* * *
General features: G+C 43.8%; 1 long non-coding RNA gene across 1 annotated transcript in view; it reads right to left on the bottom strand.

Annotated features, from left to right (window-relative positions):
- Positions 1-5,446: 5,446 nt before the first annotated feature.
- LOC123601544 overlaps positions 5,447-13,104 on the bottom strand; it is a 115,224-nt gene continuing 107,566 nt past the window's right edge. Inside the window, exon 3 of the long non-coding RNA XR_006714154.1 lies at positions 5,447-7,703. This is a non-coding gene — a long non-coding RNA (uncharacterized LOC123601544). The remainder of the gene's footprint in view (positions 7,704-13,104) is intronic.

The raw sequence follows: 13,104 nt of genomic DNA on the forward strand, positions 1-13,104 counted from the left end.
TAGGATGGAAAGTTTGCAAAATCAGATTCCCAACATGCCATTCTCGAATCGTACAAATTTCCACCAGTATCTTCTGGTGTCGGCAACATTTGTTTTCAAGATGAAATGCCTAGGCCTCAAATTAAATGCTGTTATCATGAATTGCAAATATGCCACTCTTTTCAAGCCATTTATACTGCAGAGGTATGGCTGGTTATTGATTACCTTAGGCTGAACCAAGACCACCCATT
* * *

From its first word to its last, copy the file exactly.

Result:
General features: G+C 43.8%; 1 long non-coding RNA gene across 1 annotated transcript in view; it reads right to left on the bottom strand.

Annotated features, from left to right (window-relative positions):
- Positions 1-5,446: 5,446 nt before the first annotated feature.
- LOC123601544 overlaps positions 5,447-13,104 on the bottom strand; it is a 115,224-nt gene continuing 107,566 nt past the window's right edge. Inside the window, exon 3 of the long non-coding RNA XR_006714154.1 lies at positions 5,447-7,703. This is a non-coding gene — a long non-coding RNA (uncharacterized LOC123601544). The remainder of the gene's footprint in view (positions 7,704-13,104) is intronic.

The raw sequence follows: 13,104 nt of genomic DNA on the forward strand, positions 1-13,104 counted from the left end.
TAGGATGGAAAGTTTGCAAAATCAGATTCCCAACATGCCATTCTCGAATCGTACAAATTTCCACCAGTATCTTCTGGTGTCGGCAACATTTGTTTTCAAGATGAAATGCCTAGGCCTCAAATTAAATGCTGTTATCATGAATTGCAAATATGCCACTCTTTTCAAGCCATTTATACTGCAGAGGTATGGCTGGTTATTGATTACCTTAGGCTGAACCAAGACCACCCATT